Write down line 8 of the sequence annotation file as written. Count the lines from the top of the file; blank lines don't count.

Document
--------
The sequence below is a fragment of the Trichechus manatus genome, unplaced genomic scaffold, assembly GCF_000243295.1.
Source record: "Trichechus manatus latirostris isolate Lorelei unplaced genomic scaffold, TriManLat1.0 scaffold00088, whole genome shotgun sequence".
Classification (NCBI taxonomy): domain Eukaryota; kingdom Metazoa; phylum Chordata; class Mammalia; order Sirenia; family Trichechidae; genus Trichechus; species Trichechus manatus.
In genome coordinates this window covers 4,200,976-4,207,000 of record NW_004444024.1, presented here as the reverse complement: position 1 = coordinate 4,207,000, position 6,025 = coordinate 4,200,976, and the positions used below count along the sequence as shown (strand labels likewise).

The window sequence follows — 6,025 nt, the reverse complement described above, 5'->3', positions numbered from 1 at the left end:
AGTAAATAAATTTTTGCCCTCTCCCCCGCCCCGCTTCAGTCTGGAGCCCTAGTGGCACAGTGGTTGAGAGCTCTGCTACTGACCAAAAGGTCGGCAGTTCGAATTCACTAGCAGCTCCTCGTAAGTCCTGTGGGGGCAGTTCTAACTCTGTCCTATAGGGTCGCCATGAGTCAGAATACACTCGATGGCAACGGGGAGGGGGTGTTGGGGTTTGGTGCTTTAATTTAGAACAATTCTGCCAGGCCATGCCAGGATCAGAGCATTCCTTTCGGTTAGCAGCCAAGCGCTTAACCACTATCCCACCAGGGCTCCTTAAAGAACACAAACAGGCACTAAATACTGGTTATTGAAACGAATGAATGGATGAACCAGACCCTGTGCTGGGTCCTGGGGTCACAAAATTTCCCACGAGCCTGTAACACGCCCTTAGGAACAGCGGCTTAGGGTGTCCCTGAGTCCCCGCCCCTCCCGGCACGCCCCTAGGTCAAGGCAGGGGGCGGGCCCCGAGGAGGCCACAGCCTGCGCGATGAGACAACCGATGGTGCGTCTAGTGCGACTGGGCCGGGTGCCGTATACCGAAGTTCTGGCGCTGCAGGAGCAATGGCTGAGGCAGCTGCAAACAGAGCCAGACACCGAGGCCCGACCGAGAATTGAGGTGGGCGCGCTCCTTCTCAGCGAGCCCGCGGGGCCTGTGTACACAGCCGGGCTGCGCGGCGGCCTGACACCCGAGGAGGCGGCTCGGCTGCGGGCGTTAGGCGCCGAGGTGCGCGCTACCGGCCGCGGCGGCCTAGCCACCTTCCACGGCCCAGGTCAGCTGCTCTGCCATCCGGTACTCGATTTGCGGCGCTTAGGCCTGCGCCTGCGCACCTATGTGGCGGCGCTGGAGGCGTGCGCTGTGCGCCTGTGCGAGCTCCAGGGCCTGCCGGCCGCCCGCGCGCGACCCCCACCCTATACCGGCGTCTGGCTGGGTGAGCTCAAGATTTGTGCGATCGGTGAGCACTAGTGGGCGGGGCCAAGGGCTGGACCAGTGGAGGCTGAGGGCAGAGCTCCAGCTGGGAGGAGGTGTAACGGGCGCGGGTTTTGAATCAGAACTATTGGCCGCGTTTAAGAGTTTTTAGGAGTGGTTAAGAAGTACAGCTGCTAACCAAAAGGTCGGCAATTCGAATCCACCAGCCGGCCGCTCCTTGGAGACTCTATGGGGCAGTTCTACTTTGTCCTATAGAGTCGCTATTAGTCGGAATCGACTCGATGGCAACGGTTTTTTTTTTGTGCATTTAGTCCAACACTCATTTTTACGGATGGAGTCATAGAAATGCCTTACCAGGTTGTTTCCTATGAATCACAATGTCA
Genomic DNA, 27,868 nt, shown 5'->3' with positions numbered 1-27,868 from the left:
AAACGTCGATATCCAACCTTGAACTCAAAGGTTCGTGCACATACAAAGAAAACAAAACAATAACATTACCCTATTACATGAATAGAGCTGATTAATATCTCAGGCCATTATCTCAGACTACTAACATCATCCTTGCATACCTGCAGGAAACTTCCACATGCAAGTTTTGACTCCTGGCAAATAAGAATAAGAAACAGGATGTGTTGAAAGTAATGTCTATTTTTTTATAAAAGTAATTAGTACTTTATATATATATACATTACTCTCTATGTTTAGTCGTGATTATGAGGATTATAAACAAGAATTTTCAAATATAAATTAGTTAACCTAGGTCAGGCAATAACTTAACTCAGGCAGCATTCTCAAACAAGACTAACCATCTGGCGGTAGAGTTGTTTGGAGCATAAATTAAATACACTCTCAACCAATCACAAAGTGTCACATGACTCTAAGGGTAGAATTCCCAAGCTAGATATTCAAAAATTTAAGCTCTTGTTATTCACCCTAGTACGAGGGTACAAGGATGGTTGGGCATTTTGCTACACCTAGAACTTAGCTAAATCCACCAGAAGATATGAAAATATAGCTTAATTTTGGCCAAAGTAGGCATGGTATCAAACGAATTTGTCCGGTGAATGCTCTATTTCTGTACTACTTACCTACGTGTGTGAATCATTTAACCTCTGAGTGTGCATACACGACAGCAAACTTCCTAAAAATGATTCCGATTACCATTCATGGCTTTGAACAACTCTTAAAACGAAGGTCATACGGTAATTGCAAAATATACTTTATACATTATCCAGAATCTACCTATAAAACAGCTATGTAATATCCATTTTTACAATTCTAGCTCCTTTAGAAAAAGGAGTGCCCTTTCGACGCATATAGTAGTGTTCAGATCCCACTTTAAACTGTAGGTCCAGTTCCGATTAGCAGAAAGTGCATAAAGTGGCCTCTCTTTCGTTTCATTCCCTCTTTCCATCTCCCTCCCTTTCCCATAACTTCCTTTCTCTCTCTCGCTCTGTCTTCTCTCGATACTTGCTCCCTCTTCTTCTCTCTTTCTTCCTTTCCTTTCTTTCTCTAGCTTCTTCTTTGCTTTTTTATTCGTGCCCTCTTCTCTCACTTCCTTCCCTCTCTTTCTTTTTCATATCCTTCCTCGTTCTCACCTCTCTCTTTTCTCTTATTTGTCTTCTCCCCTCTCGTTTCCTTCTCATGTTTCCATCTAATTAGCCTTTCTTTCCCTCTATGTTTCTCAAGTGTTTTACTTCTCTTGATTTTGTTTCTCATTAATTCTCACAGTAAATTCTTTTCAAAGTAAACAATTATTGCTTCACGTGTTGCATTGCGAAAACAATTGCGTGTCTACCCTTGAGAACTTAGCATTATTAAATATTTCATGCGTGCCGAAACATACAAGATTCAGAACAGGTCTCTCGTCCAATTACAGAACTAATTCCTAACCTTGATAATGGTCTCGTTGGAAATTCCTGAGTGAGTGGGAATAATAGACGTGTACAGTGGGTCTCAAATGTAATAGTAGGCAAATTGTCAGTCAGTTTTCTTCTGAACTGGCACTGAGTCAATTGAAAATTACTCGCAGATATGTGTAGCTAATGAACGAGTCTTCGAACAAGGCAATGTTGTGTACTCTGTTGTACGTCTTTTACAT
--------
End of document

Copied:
AAACGTCGATATCCAACCTTGAACTCAAAGGTTCGTGCACATACAAAGAAAACAAAACAATAACATTACCCTATTACATGAATAGAGCTGATTAATATCTCAGGCCATTATCTCAGACTACTAACATCATCCTTGCATACCTGCAGGAAACTTCCACATGCAAGTTTTGACTCCTGGCAAATAAGAATAAGAAACAGGATGTGTTGAAAGTAATGTCTATTTTTTTATAAAAGTAATTAGTACTTTATATATATATACATTACTCTCTATGTTTAGTCGTGATTATGAGGATTATAAACAAGAATTTTCAAATATAAATTAGTTAACCTAGGTCAGGCAATAACTTAACTCAGGCAGCATTCTCAAACAAGACTAACCATCTGGCGGTAGAGTTGTTTGGAGCATAAATTAAATACACTCTCAACCAATCACAAAGTGTCACATGACTCTAAGGGTAGAATTCCCAAGCTAGATATTCAAAAATTTAAGCTCTTGTTATTCACCCTAGTACGAGGGTACAAGGATGGTTGGGCATTTTGCTACACCTAGAACTTAGCTAAATCCACCAGAAGATATGAAAATATAGCTTAATTTTGGCCAAAGTAGGCATGGTATCAAACGAATTTGTCCGGTGAATGCTCTATTTCTGTACTACTTACCTACGTGTGTGAATCATTTAACCTCTGAGTGTGCATACACGACAGCAAACTTCCTAAAAATGATTCCGATTACCATTCATGGCTTTGAACAACTCTTAAAACGAAGGTCATACGGTAATTGCAAAATATACTTTATACATTATCCAGAATCTACCTATAAAACAGCTATGTAATATCCATTTTTACAATTCTAGCTCCTTTAGAAAAAGGAGTGCCCTTTCGACGCATATAGTAGTGTTCAGATCCCACTTTAAACTGTAGGTCCAGTTCCGATTAGCAGAAAGTGCATAAAGTGGCCTCTCTTTCGTTTCATTCCCTCTTTCCATCTCCCTCCCTTTCCCATAACTTCCTTTCTCTCTCTCGCTCTGTCTTCTCTCGATACTTGCTCCCTCTTCTTCTCTCTTTCTTCCTTTCCTTTCTTTCTCTAGCTTCTTCTTTGCTTTTTTATTCGTGCCCTCTTCTCTCACTTCCTTCCCTCTCTTTCTTTTTCATATCCTTCCTCGTTCTCACCTCTCTCTTTTCTCTTATTTGTCTTCTCCCCTCTCGTTTCCTTCTCATGTTTCCATCTAATTAGCCTTTCTTTCCCTCTATGTTTCTCAAGTGTTTTACTTCTCTTGATTTTGTTTCTCATTAATTCTCACAGTAAATTCTTTTCAAAGTAAACAATTATTGCTTCACGTGTTGCATTGCGAAAACAATTGCGTGTCTACCCTTGAGAACTTAGCATTATTAAATATTTCATGCGTGCCGAAACATACAAGATTCAGAACAGGTCTCTCGTCCAATTACAGAACTAATTCCTAACCTTGATAATGGTCTCGTTGGAAATTCCTGAGTGAGTGGGAATAATAGACGTGTACAGTGGGTCTCAAATGTAATAGTAGGCAAATTGTCAGTCAGTTTTCTTCTGAACTGGCACTGAGTCAATTGAAAATTACTCGCAGATATGTGTAGCTAATGAACGAGTCTTCGAACAAGGCAATGTTGTGTACTCTGTTGTACGTCTTTTACAT